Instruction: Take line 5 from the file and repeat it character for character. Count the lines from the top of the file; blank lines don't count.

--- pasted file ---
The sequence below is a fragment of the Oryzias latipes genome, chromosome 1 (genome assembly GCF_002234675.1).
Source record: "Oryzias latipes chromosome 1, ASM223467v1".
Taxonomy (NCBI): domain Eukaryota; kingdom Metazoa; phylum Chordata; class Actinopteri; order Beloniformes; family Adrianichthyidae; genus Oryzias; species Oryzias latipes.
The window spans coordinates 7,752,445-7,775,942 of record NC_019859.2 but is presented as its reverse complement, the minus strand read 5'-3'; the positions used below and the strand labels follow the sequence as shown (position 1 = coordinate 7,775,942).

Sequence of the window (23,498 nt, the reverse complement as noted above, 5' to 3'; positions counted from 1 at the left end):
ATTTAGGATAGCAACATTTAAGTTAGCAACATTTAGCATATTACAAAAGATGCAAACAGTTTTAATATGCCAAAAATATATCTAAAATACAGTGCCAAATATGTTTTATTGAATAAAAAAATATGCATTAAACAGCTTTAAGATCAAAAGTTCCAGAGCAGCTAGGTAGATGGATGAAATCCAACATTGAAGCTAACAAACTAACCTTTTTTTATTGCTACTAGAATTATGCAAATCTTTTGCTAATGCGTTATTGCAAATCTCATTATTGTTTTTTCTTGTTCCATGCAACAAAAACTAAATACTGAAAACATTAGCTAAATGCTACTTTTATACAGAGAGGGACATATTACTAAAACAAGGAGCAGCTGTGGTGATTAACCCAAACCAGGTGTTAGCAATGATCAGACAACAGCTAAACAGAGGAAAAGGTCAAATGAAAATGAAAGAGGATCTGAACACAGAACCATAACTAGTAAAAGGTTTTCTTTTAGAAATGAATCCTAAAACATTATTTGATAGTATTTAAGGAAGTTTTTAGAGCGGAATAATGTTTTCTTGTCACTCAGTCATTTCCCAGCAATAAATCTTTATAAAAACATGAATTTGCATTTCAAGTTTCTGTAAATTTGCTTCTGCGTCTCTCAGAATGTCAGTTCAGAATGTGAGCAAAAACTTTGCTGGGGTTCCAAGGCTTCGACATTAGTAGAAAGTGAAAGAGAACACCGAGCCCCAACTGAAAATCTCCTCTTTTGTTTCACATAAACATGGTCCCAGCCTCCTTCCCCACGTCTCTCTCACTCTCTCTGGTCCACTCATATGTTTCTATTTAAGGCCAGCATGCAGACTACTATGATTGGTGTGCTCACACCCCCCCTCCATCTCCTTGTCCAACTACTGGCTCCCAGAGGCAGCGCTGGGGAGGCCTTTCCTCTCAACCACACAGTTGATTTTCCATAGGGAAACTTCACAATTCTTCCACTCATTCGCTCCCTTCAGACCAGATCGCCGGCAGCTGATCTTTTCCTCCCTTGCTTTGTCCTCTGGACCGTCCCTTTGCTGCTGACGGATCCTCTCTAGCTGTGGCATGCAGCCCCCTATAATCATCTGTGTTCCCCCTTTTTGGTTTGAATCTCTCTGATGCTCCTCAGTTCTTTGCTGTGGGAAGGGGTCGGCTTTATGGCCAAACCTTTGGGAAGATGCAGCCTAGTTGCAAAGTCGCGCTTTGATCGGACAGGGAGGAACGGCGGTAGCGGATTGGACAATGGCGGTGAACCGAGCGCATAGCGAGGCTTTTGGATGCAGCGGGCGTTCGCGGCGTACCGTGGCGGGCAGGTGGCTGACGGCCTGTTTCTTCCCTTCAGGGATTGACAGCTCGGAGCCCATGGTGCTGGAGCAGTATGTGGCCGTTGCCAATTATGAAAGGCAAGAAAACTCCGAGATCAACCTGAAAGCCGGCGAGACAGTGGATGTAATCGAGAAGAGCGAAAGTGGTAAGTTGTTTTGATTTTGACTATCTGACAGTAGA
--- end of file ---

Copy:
Sequence of the window (23,498 nt, the reverse complement as noted above, 5' to 3'; positions counted from 1 at the left end):